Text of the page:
Tenofovir is used as a pre-exposure drug for HIV prevention in high risk individuals. While pre-exposure drugs have proven to be highly effective for men, studies on their efficacy on women have been inconsistent. In their study, Klatt el al. discovered a link between tenofovir efficacy and the type of vaginal microbiome in African women.
The vaginal microbiome consists of a wide variety of microbial species that maintain vaginal mucosal health. Vaginal microbiomes usually fall into two categories: 59.2% of microbiomes are Lactobacillus-dominant while 40.8% are non-Lactobacillus-dominant, where a high abundance of Gardnerella vaginalis and other anaerobic bacteria can be found. A dysbiosis of this microbiome is commonly referred to as bacterial vaginosis and occurs when a microbiome shifts from being Lactobacillus-dominant to non-Lactobacillus-dominant. While bacterial vaginosis is usually asymptomatic, it is associated with higher HIV infection risk.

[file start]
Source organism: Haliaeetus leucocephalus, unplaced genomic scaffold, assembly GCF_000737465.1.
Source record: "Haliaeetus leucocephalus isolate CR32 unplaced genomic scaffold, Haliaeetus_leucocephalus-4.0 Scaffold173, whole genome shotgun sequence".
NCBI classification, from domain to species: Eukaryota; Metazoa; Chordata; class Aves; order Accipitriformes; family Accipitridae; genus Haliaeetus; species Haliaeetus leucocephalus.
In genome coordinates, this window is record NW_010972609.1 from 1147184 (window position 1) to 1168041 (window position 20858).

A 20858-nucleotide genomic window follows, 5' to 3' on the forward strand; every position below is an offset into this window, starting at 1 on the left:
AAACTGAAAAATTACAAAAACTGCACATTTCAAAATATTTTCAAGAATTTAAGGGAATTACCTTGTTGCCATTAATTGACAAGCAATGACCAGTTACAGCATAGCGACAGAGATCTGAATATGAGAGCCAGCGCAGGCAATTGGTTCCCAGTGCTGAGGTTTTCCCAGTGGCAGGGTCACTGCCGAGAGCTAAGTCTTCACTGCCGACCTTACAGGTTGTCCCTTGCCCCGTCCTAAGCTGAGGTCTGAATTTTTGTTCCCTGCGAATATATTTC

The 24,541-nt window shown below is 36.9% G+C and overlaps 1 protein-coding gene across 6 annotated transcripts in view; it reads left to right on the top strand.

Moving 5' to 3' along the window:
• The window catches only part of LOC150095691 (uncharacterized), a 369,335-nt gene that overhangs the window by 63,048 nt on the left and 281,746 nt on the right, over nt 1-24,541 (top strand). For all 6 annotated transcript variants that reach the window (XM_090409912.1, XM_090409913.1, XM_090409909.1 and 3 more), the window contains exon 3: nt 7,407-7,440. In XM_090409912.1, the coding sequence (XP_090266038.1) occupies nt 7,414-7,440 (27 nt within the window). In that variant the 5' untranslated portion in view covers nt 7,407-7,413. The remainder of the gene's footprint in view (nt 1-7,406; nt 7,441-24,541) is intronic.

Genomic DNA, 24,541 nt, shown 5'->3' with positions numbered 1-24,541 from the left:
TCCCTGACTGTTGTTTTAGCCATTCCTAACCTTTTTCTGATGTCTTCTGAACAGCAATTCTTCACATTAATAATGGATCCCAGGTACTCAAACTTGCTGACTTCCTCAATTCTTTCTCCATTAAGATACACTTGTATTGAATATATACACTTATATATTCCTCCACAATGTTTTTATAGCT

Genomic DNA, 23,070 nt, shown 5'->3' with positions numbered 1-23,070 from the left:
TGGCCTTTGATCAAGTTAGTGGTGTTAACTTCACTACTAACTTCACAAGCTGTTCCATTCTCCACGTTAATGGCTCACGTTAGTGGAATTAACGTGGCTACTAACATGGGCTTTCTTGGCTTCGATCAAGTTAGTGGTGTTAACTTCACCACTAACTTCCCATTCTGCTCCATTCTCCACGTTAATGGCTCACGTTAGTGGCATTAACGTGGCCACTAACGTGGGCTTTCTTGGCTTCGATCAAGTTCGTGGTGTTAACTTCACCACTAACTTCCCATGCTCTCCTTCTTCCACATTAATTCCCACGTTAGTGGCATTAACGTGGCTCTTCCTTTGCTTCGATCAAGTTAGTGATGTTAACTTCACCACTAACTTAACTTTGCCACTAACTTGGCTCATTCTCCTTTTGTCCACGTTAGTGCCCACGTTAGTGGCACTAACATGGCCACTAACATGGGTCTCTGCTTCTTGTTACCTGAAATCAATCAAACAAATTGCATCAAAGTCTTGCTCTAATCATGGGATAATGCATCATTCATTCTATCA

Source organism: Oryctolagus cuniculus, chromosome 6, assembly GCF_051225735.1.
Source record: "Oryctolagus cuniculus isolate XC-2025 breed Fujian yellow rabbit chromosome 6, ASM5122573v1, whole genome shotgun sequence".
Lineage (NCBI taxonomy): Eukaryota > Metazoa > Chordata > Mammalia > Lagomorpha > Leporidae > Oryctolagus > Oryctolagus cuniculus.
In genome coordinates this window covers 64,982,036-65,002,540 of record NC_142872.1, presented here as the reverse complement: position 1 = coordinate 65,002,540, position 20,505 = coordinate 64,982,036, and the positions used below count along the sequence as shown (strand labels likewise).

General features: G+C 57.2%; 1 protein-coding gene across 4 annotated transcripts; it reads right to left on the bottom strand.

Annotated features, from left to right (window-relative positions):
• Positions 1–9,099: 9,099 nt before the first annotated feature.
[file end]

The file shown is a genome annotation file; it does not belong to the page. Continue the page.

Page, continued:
In Klatt el al.’s study, 688 women were either assigned a tenofovir topical gel or a placebo gel to use. In the Lactobacillus-dominant group, consistent tenofovir use reduced the risk of HIV infection by 61% compared to participants who used a placebo. In the non-Lactobacillus-dominant group, consistent tenofovir use still reduced the risk of HIV infection, but only by 18%.
Upon closer inspection, the researchers noticed that the Lactobacillus-dominant group had much higher mucosal tenofovir levels compared to the non-Lactobacillus-dominant group. After testing the interactions between G. vaginalis and tenofovir, researches discovered that G. vaginalis metabolized tenofovir at a rapid rate. This explained the lower tenofovir levels in non-Lactobacillus-dominant participants, which led to a higher risk of HIV infection.
Article by Maxwell Chan